The intense weather system is rapidly developing over the southeast US The thunderstorms we are getting in central Alabama right now are elevated because they are north of a warm front that is currently over south Alabama. These storms are producing heavy rain and lightning, but because they are not surface based, they present little or no tornado threat.
We at UAH are conducting limited operations (limited because of COVID-19 restrictions). The picture below shows the data from a recent weather balloon released from SWIRLL, our primary radar and lightning lab on campus. The profile of temperature (left) shows a stable atmosphere at low levels (no CAPE), but the hodograph, right, shows winds increasing and changing direction with height very quickly, and a storm-relative helicity of 510 m2/s2.
To look at a view of CAPE and helicity across the Southeast, we go to the SPC mesoanalysis. One can see the warm front clearly here also, as CAPE rapidly increases in the warm, humid air over south MS and south AL. CAPE values of 1500 J/kg are already as far north as Jackson, MS and Evergreen, AL. Note also the extreme wind shear in place over a large part of LA, MS, and AL, with SRH values generally 400-600 m2/s2. This means the atmosphere has a lot of the type of wind shear that will cause storms to rotate, and produce tornadoes once they become surface based.
Even though the storms over Alabama right now are noisy, they are not dangerous (except for the lightning). But, the surface low pressure area is currently centered in NE Louisiana, and it will move toward west TN over the next few hours. This will keep the wind shear high around here. The wind shear will be enhanced along the warm front itself, as these fronts and the rapid warm air advection along them cause this. As the upper-level system continues to intensify over the next 3 hours, a strong southerly wind surge will occur ahead of it, bringing the warm front into central Alabama. Warm fronts sometimes have a hard time moving north when storms are to its north, but with the dynamics of this system, I think it will make it to I-20 by 4 pm, and then to the Tennessee border by 6 pm.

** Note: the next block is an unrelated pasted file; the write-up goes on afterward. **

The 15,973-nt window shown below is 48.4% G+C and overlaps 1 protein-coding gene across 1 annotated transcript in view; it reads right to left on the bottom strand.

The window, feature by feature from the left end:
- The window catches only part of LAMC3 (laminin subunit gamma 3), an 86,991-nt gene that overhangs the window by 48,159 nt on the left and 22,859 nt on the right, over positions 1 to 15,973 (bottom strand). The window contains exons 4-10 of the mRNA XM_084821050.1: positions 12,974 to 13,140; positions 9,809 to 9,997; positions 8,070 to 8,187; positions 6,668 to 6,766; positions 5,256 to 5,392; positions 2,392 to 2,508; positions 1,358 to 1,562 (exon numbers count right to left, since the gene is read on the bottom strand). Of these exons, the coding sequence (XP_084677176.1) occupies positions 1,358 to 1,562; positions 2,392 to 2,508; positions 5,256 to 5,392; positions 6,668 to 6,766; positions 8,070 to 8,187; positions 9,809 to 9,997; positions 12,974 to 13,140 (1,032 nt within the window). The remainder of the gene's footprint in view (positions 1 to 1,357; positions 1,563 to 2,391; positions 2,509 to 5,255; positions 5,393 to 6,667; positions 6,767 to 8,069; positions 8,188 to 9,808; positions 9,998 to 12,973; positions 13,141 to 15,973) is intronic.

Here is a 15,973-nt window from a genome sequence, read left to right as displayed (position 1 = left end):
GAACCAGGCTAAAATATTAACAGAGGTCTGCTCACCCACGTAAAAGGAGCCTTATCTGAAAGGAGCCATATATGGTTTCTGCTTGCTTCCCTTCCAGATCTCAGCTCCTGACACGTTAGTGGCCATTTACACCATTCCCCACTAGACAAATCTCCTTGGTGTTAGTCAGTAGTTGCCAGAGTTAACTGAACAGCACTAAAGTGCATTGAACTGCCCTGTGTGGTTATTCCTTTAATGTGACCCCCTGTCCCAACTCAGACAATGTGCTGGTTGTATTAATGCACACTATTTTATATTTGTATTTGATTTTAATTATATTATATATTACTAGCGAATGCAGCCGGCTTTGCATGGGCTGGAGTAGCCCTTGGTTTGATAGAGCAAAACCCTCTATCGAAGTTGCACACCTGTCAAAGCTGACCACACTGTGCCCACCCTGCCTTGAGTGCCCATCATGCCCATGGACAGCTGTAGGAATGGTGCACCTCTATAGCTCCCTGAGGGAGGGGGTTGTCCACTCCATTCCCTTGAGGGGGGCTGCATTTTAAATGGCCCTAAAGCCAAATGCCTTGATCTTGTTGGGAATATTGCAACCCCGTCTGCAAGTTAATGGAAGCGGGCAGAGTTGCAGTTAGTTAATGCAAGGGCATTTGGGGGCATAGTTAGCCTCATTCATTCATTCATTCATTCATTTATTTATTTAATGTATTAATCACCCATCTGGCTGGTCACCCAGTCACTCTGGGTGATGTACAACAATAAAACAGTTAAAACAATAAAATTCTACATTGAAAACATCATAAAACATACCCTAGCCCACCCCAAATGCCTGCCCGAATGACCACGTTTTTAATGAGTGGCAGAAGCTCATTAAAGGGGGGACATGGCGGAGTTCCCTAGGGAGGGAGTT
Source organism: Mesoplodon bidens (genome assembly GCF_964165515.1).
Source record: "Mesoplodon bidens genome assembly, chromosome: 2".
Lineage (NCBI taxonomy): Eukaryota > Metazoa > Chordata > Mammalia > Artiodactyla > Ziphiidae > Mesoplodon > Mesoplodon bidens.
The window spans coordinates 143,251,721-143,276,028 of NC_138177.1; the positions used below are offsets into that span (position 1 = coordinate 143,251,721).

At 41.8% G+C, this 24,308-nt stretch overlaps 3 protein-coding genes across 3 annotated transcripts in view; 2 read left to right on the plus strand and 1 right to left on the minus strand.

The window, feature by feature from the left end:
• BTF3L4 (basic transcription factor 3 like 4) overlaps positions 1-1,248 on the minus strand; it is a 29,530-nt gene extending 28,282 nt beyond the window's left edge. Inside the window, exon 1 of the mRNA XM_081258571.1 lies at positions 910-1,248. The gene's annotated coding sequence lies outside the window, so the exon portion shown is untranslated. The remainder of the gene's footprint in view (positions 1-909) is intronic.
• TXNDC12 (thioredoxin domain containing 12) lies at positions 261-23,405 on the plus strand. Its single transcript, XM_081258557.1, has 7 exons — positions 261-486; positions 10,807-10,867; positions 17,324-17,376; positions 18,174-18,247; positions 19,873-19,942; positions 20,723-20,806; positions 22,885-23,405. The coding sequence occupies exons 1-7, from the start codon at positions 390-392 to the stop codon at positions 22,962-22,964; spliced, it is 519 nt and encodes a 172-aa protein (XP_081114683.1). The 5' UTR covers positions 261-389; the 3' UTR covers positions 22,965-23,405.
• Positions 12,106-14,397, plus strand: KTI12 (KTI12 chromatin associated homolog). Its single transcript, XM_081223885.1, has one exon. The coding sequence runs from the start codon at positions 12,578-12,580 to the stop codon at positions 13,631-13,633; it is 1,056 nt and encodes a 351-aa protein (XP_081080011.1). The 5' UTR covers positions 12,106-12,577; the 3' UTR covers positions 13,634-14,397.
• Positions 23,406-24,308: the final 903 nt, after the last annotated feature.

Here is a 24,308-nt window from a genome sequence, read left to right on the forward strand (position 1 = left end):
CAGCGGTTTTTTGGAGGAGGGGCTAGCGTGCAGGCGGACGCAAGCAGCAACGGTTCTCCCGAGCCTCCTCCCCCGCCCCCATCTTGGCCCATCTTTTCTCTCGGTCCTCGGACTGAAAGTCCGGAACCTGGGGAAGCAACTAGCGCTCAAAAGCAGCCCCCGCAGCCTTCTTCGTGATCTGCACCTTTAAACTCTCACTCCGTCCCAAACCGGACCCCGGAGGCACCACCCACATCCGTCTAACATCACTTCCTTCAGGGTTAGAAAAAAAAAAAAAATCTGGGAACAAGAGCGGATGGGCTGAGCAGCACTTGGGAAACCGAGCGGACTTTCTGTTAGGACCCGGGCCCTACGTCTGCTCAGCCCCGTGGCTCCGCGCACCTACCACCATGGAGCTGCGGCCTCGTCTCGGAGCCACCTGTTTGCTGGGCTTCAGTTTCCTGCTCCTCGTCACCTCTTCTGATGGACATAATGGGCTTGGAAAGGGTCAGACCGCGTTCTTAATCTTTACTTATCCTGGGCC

Back in NE LA, south of the warm front, damaging tornadoes have already occurred this morning. There are reports of houses blown away in Monroe, LA. A tornado watch is in effect for north and central Mississippi now, and it is the rare “PDS” watch (particularly dangerous situation). Visible satellite shows a few breaks in the clouds south of the warm front over southern MS. If that happens here, warming up the air even more at low levels, it could cause additional instability.
As the warm front moves north, the atmosphere over central Alabama will become very volatile for storm development, starting around 3 or 4 pm, as the warm front gets close. Supercell storms may form over Mississippi in the next couple of hours and track into Alabama. Then, the main line of storms just now crossing the Mississippi River will move through here with the possibility of widespread, significant damaging winds (75 mph or higher) and additional tornadoes, between 8 pm and 11 pm.
Go ahead and prepare now. Please have at least two sources of weather information with you at all times. A good phone app that will alert you of tornado warnings where you are, and a properly programmed NOAA weather radio. Make sure your phone is charged and you have batteries for your radio. Also, flashlights, helmets, etc. Just stay calm, and will we get through this.
For additional safety information, see the end of my previous blog, at https://ckweather.com/2020/04/10/tornado-analysis-for-sunday/.
I will be monitoring the situation from my UAH research office here in Trussville this afternoon, helping to watch our crews’ backs and keep them safe.
Dr. Tim Coleman
Coleman and Knupp, LLC